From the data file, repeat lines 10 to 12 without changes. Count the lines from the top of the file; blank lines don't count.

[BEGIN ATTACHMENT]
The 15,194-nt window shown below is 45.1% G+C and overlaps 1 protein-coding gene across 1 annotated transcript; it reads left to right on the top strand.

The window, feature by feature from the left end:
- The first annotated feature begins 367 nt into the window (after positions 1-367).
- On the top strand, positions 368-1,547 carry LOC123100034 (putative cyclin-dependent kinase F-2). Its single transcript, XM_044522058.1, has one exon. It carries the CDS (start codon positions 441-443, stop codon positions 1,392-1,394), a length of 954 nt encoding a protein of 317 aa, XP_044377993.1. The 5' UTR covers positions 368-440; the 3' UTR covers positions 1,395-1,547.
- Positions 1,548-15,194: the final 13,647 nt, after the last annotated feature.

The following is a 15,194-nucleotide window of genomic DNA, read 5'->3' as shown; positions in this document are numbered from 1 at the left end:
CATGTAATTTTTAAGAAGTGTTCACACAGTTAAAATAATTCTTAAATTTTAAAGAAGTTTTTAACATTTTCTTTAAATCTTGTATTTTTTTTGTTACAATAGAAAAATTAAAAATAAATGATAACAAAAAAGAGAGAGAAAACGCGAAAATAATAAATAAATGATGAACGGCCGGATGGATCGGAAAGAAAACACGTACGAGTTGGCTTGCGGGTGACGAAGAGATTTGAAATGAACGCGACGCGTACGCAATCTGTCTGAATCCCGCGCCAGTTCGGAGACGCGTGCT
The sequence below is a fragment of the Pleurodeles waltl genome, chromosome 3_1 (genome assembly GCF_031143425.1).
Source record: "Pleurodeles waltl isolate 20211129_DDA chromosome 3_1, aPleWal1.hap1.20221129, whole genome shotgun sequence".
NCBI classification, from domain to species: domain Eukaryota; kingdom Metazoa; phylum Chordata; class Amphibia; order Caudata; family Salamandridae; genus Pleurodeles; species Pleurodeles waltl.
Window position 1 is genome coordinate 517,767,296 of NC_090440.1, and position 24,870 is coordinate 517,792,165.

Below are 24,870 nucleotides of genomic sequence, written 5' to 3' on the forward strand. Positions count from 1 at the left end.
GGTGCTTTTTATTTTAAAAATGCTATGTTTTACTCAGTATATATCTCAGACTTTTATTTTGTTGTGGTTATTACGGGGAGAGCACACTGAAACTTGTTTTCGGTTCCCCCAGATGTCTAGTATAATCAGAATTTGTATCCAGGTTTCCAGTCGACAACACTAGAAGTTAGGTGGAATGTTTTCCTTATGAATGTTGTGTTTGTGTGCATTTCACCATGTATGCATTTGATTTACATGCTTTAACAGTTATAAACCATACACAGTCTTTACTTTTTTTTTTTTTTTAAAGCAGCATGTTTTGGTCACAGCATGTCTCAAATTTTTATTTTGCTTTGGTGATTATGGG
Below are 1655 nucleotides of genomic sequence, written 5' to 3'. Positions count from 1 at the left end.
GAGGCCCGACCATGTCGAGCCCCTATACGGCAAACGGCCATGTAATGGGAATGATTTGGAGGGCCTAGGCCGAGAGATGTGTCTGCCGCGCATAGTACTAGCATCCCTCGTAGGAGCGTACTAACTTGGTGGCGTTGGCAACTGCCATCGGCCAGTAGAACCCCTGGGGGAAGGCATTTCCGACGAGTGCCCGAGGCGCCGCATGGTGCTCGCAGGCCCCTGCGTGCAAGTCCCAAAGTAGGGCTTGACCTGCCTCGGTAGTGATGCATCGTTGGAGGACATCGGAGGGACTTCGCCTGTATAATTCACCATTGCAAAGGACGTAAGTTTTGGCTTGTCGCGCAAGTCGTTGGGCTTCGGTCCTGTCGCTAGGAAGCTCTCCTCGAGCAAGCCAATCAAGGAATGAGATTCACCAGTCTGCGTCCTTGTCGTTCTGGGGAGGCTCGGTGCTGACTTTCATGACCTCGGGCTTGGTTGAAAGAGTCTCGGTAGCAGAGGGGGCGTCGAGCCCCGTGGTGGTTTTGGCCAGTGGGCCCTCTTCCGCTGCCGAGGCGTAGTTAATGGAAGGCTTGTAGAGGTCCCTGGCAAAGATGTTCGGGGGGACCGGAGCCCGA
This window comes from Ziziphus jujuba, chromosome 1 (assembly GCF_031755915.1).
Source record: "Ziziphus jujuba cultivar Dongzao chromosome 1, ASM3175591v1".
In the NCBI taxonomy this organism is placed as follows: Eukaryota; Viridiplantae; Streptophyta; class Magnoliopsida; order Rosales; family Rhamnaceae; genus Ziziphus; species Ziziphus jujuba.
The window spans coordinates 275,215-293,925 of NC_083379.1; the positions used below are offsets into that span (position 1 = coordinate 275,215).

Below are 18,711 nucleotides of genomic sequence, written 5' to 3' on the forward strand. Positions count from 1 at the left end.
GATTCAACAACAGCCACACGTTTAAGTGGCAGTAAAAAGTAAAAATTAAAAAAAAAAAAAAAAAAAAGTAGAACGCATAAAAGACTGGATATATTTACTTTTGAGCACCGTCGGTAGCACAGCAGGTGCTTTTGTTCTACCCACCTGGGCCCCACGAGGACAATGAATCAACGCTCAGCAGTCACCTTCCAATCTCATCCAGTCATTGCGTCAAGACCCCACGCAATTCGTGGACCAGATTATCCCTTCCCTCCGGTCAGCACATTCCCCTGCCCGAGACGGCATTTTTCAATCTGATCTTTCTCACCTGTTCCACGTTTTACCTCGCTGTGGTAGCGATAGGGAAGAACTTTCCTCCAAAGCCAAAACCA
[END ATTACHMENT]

NCBI classification, from domain to species: domain Eukaryota; kingdom Metazoa; phylum Chordata; class Amphibia; order Caudata; family Salamandridae; genus Pleurodeles; species Pleurodeles waltl.
Window position 1 is genome coordinate 517,767,296 of NC_090440.1, and position 24,870 is coordinate 517,792,165.

Below are 24,870 nucleotides of genomic sequence, written 5' to 3' on the forward strand. Positions count from 1 at the left end.